(Japanese, active c. 1664-98)
Hanging scroll, ink and color on paper
Diameter: 2.9 cm (1 1/8 in.); Overall: 69.9 cm (27 1/2 in.); Painting only: 111.4 x 50.1 cm (43 7/8 x 19 3/4 in.); Including mounting: 211.8 x 63.8 cm (83 3/8 x 25 1/8 in.)
Mr. and Mrs. William H. Marlatt Fund 1965.31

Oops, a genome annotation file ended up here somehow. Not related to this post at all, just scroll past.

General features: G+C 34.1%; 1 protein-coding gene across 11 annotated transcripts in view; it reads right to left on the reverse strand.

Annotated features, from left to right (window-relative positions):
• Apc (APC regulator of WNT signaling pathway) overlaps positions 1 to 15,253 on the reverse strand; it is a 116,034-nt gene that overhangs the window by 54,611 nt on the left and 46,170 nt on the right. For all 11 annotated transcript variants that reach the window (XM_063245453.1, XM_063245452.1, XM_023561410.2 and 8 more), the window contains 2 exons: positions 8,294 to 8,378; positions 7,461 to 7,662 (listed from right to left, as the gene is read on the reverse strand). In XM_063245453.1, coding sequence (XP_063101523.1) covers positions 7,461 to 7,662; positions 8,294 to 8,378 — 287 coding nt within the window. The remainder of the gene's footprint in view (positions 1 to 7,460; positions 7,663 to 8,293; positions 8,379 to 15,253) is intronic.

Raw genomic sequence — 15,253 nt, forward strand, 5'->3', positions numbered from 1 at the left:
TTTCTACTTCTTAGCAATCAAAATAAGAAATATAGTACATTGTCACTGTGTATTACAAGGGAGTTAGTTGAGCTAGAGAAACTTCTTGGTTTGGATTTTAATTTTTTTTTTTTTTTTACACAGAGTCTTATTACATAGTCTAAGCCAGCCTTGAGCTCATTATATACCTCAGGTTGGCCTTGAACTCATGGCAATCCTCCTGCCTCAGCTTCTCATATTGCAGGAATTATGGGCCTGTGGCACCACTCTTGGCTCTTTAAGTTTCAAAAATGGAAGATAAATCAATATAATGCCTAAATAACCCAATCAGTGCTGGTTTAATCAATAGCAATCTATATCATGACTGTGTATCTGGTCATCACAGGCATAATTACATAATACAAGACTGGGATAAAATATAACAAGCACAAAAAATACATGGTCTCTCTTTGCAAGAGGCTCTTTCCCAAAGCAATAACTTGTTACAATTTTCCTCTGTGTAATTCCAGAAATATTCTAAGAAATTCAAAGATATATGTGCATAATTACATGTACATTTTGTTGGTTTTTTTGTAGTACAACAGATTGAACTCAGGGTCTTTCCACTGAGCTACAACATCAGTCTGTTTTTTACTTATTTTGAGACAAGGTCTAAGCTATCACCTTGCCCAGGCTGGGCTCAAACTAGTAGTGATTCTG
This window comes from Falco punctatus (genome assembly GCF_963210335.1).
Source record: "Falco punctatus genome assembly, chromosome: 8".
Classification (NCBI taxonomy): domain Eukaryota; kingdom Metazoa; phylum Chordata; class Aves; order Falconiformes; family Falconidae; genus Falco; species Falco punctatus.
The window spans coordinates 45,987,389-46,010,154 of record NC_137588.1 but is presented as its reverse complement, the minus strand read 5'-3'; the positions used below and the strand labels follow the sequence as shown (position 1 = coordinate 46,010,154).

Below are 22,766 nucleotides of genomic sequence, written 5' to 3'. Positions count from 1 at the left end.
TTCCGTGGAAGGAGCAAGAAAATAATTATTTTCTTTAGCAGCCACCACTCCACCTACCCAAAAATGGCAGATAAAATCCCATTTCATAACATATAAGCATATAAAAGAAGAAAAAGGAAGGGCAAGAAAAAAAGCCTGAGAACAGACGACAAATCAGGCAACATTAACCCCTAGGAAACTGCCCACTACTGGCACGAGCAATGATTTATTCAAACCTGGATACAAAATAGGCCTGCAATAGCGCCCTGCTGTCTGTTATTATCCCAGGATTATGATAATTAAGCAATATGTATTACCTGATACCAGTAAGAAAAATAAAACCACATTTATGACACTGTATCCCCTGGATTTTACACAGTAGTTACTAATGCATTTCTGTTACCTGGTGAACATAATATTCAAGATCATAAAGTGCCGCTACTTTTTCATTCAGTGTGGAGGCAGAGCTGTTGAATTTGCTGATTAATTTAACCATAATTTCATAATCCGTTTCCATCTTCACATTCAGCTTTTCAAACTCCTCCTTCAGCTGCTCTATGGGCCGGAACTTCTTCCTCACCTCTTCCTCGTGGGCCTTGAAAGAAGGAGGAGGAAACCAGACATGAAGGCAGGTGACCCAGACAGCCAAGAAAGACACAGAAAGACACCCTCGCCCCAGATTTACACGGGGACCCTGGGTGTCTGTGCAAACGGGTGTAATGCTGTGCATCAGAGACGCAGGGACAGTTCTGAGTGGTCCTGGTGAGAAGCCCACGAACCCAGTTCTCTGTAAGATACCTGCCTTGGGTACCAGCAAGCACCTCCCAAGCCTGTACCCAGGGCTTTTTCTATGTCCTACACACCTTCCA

The subject of this portrait is a Chinese gentleman-scholar known as Tai Li who emigrated to Japan in 1653 after the fall of the Ming dynasty in China. Later, Subsequently, Tai Li joined the Obaku sect of Zen Buddhism and took the name Dokuryþ. The painter of this portrait, Kita Genki, lived in Nagasaki at a time when it was virtually the only channel through which foreign influences could enter Japan. He was influenced both by contemporary styles of Chinese portraiture and by Western models. In the inscription by Dokuryþ (datable to 1671) he reflects on a moment of personal enlightenment: Contemplative emptiness: the moon suspended over the village at midnight. Suddenly my soul is startled by the howl of an ape. Who could know that it would arouse me beyond my senses, And bring me an inner vision from Mt. Sumeru.
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